The Parental Kidnapping Case of Isabella Miller-Jenkins Is Not About Civil Unions

Isabella Miller-Jenkins is a 10-year-old little girl on the run in Nicaragua with her mother, Lisa. At least, the FBI thinks that they’re still in Nicaragua. They’ve been tracking the two through Mennonite missionary communities in Central America since Lisa Miller abducted her own child in the fall of 2009. The case has been seen as a major issue for same-sex parents and the legal framework surrounding civil unions. But really, the “same-sex” aspect of this case doesn’t make it any difference. This is a case of parental kidnapping, pure and simple.

The New York Times has done amazing investigative work into the flight of Lisa Miller and her daughter, Isabella. They’ve tracked down those who harbored the fugitives. They’ve done an amazing job laying out the details of the case and contacting those on every side of the legal battle. Really, it’s a great piece of journalism about an amazing story. The only problem is that this piece assumes such a legal battle and story could only happen within the somewhat new realm of civil unions and same-sex parents.

For those of you who aren’t acquainted with the story, Isabella Miller-Jenkins is the daughter of Lisa Miller and Janet Jenkins. The two entered into a civil union in Vermont in 2000 and planned on starting a family. Through in vitro fertilization, they had a little girl. However, when Isabella was just 17-months-old, the couple separated. Lisa moved back home to Virginia and began an exhaustive legal battle to essentially cut Ms. Jenkins out of their daughter’s life. She routinely denied visitation, or just wouldn’t be home after Jenkins had traveled ten hours to see her daughter.

Miller asserted that her actions were to protect her daughter from the homosexual lifestyle. Attempting to explain her actions, Miller wrote to the court, ”What is at stake is the health and well-being of an intelligent, delightful, beautiful, 7-year-old Christian girl,” she wrote. Isabella ”knows from her own reading of the Bible that marriage is between a man and a woman,” she wrote, ”that she cannot have two mommies, that when I lived the homosexual lifestyle I sinned against God, and that unless Janet accepts Christ as her personal savior, she will not go to heaven.”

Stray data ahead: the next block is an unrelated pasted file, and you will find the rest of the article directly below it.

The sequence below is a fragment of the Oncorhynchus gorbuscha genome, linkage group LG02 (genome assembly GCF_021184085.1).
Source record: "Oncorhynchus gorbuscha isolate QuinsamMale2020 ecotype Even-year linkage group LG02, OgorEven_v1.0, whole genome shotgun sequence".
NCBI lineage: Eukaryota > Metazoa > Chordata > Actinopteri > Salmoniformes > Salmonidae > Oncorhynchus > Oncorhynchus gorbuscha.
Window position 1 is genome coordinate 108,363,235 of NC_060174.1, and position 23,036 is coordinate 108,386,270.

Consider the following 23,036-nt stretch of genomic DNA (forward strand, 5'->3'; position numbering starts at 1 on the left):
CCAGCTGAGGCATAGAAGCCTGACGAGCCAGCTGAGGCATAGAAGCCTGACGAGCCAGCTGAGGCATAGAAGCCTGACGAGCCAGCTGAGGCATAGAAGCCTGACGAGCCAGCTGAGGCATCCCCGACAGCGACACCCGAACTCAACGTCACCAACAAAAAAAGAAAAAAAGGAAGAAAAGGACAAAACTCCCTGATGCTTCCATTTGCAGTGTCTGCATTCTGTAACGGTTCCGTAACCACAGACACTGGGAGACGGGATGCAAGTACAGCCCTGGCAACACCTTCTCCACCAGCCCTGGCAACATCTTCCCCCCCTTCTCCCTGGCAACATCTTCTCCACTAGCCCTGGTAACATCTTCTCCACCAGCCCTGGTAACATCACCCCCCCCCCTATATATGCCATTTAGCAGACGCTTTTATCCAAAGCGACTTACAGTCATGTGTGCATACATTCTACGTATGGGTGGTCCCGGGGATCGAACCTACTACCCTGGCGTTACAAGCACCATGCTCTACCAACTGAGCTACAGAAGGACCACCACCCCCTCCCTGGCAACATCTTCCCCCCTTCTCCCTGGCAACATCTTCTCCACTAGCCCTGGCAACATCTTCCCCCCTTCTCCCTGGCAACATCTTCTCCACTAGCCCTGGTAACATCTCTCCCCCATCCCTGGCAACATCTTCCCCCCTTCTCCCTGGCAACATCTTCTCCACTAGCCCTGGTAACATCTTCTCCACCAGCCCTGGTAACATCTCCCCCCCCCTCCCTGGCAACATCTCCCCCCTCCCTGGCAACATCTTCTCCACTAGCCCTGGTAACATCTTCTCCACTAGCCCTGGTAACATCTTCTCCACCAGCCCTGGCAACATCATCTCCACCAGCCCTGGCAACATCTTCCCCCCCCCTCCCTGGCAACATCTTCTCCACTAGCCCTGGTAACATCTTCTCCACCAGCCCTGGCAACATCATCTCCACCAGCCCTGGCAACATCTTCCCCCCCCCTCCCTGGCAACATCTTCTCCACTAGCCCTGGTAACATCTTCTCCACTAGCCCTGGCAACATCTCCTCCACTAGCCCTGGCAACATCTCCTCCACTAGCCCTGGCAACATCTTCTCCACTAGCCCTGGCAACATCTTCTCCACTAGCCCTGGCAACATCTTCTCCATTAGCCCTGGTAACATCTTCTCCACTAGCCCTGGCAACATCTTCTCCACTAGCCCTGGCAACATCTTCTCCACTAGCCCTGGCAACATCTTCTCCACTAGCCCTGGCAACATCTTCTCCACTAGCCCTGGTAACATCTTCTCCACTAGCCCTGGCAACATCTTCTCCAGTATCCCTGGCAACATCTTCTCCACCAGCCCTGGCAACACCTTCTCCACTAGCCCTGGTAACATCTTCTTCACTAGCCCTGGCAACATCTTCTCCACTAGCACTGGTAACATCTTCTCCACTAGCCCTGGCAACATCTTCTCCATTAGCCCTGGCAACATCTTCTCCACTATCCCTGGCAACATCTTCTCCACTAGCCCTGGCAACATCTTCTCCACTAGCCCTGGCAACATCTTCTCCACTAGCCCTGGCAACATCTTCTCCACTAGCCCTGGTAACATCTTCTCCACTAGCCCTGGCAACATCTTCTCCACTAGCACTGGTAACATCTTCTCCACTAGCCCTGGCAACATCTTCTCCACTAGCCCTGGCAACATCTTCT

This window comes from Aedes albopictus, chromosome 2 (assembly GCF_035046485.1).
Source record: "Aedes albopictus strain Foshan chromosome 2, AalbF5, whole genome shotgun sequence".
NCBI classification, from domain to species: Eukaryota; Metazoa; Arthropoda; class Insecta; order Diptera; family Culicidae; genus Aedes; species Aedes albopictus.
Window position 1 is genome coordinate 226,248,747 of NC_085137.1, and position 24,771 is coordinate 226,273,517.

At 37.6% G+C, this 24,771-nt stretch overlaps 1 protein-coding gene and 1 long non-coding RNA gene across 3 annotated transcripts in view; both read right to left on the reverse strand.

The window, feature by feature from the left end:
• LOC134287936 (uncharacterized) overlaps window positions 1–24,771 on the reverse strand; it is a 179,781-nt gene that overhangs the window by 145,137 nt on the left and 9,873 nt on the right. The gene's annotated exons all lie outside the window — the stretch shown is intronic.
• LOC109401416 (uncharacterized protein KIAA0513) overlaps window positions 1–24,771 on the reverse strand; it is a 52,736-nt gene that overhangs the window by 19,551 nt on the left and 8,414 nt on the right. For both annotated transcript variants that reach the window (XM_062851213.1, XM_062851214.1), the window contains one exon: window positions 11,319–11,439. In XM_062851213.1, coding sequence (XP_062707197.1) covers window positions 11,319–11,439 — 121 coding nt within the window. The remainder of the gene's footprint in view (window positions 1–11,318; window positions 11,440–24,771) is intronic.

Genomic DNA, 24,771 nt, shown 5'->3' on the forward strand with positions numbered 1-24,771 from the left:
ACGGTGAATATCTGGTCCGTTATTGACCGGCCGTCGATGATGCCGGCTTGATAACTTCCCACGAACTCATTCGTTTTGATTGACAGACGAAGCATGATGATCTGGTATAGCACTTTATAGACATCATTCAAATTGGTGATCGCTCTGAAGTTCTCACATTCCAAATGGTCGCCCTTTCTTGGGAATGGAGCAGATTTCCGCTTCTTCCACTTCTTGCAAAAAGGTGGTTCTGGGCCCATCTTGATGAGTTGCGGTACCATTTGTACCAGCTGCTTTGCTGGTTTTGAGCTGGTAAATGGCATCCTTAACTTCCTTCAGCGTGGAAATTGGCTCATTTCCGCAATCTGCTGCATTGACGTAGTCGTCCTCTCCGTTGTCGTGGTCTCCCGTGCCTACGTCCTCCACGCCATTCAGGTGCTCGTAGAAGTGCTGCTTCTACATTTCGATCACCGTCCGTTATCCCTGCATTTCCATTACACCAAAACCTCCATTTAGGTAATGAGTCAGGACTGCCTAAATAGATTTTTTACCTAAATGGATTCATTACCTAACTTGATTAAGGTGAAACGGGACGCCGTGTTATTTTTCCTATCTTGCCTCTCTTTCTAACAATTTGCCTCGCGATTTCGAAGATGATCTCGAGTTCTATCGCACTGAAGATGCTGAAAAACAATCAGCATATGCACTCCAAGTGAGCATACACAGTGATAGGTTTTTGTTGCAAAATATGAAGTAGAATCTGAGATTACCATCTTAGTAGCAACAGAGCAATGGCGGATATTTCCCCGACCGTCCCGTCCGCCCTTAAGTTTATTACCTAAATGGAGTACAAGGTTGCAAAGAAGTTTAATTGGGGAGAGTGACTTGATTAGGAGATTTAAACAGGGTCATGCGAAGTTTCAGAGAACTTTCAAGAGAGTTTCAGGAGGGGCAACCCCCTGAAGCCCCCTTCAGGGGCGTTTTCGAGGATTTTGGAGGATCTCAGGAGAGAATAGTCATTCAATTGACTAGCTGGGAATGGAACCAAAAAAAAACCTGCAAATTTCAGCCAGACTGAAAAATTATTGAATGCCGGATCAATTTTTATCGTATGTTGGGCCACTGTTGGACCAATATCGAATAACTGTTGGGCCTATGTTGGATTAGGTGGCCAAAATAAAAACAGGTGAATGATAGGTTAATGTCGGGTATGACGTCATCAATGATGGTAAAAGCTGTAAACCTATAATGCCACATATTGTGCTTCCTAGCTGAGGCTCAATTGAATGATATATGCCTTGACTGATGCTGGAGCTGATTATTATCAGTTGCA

And therefore, when a judge got tired of Miller’s continued attempts to keep Isabella away from her other parent, Lisa Miller decided to go on the run with her child. With the help of the Mennonite Church, she got to Central America and started a new life under false names, constantly on the look-out for US Marshals.

The thing about Lisa Miller’s actions is that they are not unique to former same-sex couples. Right now, the FBI has lots of parents who have disappeared into other countries with their children during custody battles. Faical Chebbi took his two children with him to Tunisia and called their mother to say that they were never coming home. Ann Kibalo disappeared from New Hyde Park, New York with her 12-year-old daughter, who primarily lived with her father. Flora Mahmood took her son to Dubai and then Pakistan from her husband who had primary legal and physical custody.

Parental abductions, especially when faced with losing custody or visitation, are not unique to same-sex parents. And the case of Isabella Miller-Jenkins is not any different from the other cases. More than anything, this case seems to be a religious-based one, an issue that affects many separating parents. It’s sad to see Janet Jenkins kept from a daughter she loves and cares for. And it’s sad to a see a little girl caught in the middle of a very adult issue, a lack of tolerance and a general disregard for her personal well-being. I refuse to believe that being on the run, being in the middle of parental battles and being told that one of her parents is going to hell is beneficial for a child.

I think it’s important to remember though, this case is not a referendum on same-sex marriage or civil unions, just like those other cases aren’t a referendum on traditional marriage.

(Photo: Lightspring/Shutterstock)

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